It’s time to move from merely “Promoting Competition” to “Restoring Competition”

Above: Meatpackers use cattle held in “captive supply” to flood the market when prices get too high, driving independent ranchers out of business and further consolidating the market.

The Biden administration and Congress have an opportunity to restore competitive livestock markets, but they must break meatpackers’ market control.

After decades of grassroots organizing work and in the midst of a global pandemic, the political establishment in D.C. might finally be seeing the light on the need to restore economic justice in the livestock industry. Officials in the Biden Administration, USDA, and Congress are signaling a growing recognition that our agriculture and food system is dysfunctional and fragile, and prioritizes corporate profits ahead of the health and wellbeing of farmers, ranchers, workers, and food consumers. On July 9, 2021, the Biden Administration issued an Executive Order, “Promoting Competition in the American Economy.” The Order “includes 72 initiatives by more than a dozen federal agencies to promptly tackle some of the most pressing competition problems across our economy.” President Biden directs USDA to issue new rules under the Packers & Stockyards Act, define what meat can bear the “Product of USA” label, and increase opportunities for farmers to access fair markets. 

Congress has held two hearings this summer on problems in the cattle industry. During a Senate Agriculture Committee hearing on June 23, Dr. Mary Hendrickson from the University of Missouri highlighted the problem, “The power to make decisions about what food is produced, how, where, by whom, and who gets to eat it has become increasingly concentrated in the hands of a few people that are located in transnational agrifood companies.”

Just four corporations, Cargill, JBS, National Beef, and Tyson control 85% of the meat purchasing and packing market.100 years ago, Congress passed the Packers and Stockyards Act to address this same problem of concentrated corporate power. At that time, the situation wasn’t nearly as bad as it is today. In the 1930s, five companies controlled 49% of the market. 

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Today, packers use a variety of anti-competitive practices including captive supplies — cattle they own or control under contracts — to drive prices for producers below the cost of production, effectively putting independent ranchers out of business. . They also leverage their market power to buy up smaller processors, employ deceptive labeling, and fight against the reinstatement of mandatory Country-of-Origin Labeling (COOL). Their power influences the highest levels of government. At the start of the pandemic, while workers were getting sick from COVID-19 outbreaks at the largest plants, packers were urged by public health experts to slow down production and keep people safe. Instead, uncovered emails reveal the North American Meat Institute (the lobbying arm of the packing industry) sent the Trump Administration language for an Executive Order to keep the plants open and “continue their operations to the fullest extent possible.”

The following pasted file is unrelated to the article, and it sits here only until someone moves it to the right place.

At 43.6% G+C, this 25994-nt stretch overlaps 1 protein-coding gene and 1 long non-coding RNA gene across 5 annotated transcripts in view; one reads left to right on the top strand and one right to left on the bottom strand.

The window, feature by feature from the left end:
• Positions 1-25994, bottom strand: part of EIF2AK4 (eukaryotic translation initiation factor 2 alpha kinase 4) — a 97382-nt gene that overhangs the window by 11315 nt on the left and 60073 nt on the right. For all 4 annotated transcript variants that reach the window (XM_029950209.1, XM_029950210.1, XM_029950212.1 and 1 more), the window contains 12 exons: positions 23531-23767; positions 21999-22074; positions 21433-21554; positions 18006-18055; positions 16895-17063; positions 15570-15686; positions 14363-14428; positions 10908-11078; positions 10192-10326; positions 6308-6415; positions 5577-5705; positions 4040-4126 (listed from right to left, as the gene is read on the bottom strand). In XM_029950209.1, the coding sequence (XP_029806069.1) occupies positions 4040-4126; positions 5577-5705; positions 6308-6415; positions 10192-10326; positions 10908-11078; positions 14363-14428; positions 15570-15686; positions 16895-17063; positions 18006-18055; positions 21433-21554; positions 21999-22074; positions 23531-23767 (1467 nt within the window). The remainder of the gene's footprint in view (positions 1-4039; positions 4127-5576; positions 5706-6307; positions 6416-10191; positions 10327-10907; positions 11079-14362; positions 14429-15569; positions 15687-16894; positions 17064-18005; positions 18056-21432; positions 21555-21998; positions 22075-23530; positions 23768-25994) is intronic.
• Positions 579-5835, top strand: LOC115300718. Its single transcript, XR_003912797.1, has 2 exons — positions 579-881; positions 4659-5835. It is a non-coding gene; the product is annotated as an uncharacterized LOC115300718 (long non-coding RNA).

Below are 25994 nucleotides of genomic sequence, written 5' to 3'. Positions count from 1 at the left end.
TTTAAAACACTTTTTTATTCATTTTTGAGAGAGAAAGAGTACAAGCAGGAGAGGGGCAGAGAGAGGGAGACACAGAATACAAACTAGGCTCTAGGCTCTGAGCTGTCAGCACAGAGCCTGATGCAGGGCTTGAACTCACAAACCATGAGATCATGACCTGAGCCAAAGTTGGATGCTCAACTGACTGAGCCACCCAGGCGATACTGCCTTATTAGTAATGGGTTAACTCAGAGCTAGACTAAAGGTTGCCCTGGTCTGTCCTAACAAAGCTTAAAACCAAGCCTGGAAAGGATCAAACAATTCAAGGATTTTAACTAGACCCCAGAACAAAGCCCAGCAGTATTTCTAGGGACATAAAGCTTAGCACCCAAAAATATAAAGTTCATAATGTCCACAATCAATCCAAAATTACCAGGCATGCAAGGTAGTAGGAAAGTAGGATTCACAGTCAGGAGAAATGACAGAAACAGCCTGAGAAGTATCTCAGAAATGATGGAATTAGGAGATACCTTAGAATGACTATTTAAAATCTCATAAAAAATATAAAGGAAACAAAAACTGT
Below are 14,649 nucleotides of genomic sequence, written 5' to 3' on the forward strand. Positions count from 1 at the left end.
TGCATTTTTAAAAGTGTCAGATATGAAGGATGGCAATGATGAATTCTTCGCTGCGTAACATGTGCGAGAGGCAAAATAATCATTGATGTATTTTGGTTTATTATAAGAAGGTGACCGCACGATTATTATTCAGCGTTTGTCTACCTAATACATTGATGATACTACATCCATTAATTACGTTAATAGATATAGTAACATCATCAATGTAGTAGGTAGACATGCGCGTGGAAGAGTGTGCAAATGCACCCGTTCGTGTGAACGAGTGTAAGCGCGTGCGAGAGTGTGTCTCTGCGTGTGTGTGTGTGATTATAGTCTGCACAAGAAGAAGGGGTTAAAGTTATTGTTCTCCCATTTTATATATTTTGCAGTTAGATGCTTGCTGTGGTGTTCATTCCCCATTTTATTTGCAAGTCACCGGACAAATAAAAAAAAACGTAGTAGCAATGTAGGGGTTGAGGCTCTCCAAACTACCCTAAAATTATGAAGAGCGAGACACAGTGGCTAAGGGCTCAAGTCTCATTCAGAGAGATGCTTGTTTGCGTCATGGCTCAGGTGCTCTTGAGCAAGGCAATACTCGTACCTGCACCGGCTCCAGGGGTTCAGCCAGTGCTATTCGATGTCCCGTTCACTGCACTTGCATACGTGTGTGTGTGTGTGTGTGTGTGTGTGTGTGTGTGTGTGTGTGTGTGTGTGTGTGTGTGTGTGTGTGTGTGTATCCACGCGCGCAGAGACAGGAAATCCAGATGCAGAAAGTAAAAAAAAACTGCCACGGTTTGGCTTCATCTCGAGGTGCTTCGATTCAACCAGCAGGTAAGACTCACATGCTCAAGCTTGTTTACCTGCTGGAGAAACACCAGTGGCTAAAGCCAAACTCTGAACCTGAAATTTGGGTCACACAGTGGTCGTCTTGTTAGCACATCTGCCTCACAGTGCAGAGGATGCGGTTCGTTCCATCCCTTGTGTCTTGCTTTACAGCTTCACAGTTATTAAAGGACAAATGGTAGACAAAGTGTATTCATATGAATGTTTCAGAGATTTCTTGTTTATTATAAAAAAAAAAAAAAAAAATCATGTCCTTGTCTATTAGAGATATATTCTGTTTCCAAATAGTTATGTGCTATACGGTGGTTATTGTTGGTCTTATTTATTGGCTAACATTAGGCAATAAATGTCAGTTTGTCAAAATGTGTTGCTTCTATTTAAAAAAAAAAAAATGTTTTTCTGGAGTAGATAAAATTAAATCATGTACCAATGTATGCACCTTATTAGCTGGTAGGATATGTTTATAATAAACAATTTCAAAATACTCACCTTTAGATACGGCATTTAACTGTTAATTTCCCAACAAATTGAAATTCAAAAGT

Several bills have been introduced in Congress attempting to fix the markets. USDA has announced it will propose new rules to enforce antitrust laws. Independent cattle producers and the groups that represent them are fired up. The federal government has announced $500 million to expand and increase the number of meat and poultry processing facilities in an effort to increase competition. Secretary of Agriculture Tom Vilsack has promised to do more. The Department of Justice is investigating the four largest meatpackers and whether they are practicing anti-competitive behavior. This concentration and lack of competitive markets are not sustainable or healthy. The opportunity to rebuild a system that is resilient, fair, and just is right in front of us.

Centralized, highly specialized, and brittle

Corporate concentration has contributed to a food system that is centralized, highly specialized, and brittle. Whether it’s operating as intended or breaking down when one link of the chain fails, this system serves only the corporations that built it. If we look at the production of beef in particular during the pandemic, meatpackers have been making record profits while ranchers struggle to cover their costs. The gap between what beef costs at the grocery store and what ranchers are paid is larger than ever. The average price spread between what processors pay for live cattle and what they charge wholesalers and retailers between 2016 and 2018 was $21 per one hundred pounds. In May of 2020, the spread shot up to $279 per one hundred pounds. Where is that money going? It is going into the pockets of corporate shareholders and CEOs not involved in the hands-on production of food. Meatpackers such as JBS and Tyson continue to report record profits. It’s not only producers who are impacted by meatpacker greed. People who eat food are paying more and workers are being exploited. 

record profits
Multinational meatpackers are making record profits while ranchers can’t cover costs. Bloomberg

Meatpacking workers have been forced to work in unsafe conditions. At the beginning of the pandemic, workers at a Smithfield plant in Sioux Falls, SD suffered an outbreak and were forced to work without masks and other safety measures. The plant eventually shut down after hundreds of cases were reported. OSHA fined Smithfield just $13,494 for “failing to protect employees from exposure to the coronavirus.” The Food and Environment Report Network (FERN) has created a mapping tool tracking COVID-19 outbreaks in the agriculture and food system. To add insult to real injury, in December 2020, seven managers at a Tyson plant in Waterloo, IA, were fired for placing bets on how many of their workers would get COVID-19.